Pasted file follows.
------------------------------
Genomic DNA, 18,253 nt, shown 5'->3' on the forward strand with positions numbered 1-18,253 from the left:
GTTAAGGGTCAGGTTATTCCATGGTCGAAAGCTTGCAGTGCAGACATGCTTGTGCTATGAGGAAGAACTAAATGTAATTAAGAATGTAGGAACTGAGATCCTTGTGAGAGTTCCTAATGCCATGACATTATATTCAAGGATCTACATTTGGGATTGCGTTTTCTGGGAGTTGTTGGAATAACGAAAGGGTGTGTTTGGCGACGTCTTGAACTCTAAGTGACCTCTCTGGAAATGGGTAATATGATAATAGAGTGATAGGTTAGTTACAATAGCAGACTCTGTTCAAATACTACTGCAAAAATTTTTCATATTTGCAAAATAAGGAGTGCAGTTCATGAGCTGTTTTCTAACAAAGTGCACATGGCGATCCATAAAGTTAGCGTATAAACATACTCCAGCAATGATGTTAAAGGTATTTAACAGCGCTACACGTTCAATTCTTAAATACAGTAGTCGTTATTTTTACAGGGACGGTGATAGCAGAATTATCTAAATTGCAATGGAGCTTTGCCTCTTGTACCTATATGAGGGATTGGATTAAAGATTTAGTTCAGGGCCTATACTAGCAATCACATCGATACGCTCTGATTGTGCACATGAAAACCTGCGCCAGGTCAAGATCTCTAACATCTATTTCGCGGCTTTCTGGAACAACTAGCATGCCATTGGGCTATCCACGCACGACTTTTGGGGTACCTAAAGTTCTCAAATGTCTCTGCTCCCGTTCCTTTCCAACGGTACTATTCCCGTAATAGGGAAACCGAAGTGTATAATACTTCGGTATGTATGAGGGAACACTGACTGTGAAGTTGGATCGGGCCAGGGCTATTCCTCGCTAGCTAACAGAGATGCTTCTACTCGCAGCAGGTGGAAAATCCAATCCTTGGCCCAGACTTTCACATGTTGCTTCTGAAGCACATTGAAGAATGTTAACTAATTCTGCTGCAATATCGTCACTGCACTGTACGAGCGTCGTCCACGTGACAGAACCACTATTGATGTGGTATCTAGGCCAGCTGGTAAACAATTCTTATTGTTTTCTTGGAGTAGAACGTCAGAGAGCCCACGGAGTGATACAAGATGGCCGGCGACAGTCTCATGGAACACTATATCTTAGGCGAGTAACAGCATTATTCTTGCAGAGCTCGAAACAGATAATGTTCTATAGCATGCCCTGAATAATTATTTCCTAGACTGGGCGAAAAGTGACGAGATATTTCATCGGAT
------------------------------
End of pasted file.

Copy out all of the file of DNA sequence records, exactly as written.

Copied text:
Genomic DNA, 18,253 nt, shown 5'->3' on the forward strand with positions numbered 1-18,253 from the left:
GTTAAGGGTCAGGTTATTCCATGGTCGAAAGCTTGCAGTGCAGACATGCTTGTGCTATGAGGAAGAACTAAATGTAATTAAGAATGTAGGAACTGAGATCCTTGTGAGAGTTCCTAATGCCATGACATTATATTCAAGGATCTACATTTGGGATTGCGTTTTCTGGGAGTTGTTGGAATAACGAAAGGGTGTGTTTGGCGACGTCTTGAACTCTAAGTGACCTCTCTGGAAATGGGTAATATGATAATAGAGTGATAGGTTAGTTACAATAGCAGACTCTGTTCAAATACTACTGCAAAAATTTTTCATATTTGCAAAATAAGGAGTGCAGTTCATGAGCTGTTTTCTAACAAAGTGCACATGGCGATCCATAAAGTTAGCGTATAAACATACTCCAGCAATGATGTTAAAGGTATTTAACAGCGCTACACGTTCAATTCTTAAATACAGTAGTCGTTATTTTTACAGGGACGGTGATAGCAGAATTATCTAAATTGCAATGGAGCTTTGCCTCTTGTACCTATATGAGGGATTGGATTAAAGATTTAGTTCAGGGCCTATACTAGCAATCACATCGATACGCTCTGATTGTGCACATGAAAACCTGCGCCAGGTCAAGATCTCTAACATCTATTTCGCGGCTTTCTGGAACAACTAGCATGCCATTGGGCTATCCACGCACGACTTTTGGGGTACCTAAAGTTCTCAAATGTCTCTGCTCCCGTTCCTTTCCAACGGTACTATTCCCGTAATAGGGAAACCGAAGTGTATAATACTTCGGTATGTATGAGGGAACACTGACTGTGAAGTTGGATCGGGCCAGGGCTATTCCTCGCTAGCTAACAGAGATGCTTCTACTCGCAGCAGGTGGAAAATCCAATCCTTGGCCCAGACTTTCACATGTTGCTTCTGAAGCACATTGAAGAATGTTAACTAATTCTGCTGCAATATCGTCACTGCACTGTACGAGCGTCGTCCACGTGACAGAACCACTATTGATGTGGTATCTAGGCCAGCTGGTAAACAATTCTTATTGTTTTCTTGGAGTAGAACGTCAGAGAGCCCACGGAGTGATACAAGATGGCCGGCGACAGTCTCATGGAACACTATATCTTAGGCGAGTAACAGCATTATTCTTGCAGAGCTCGAAACAGATAATGTTCTATAGCATGCCCTGAATAATTATTTCCTAGACTGGGCGAAAAGTGACGAGATATTTCATCGGAT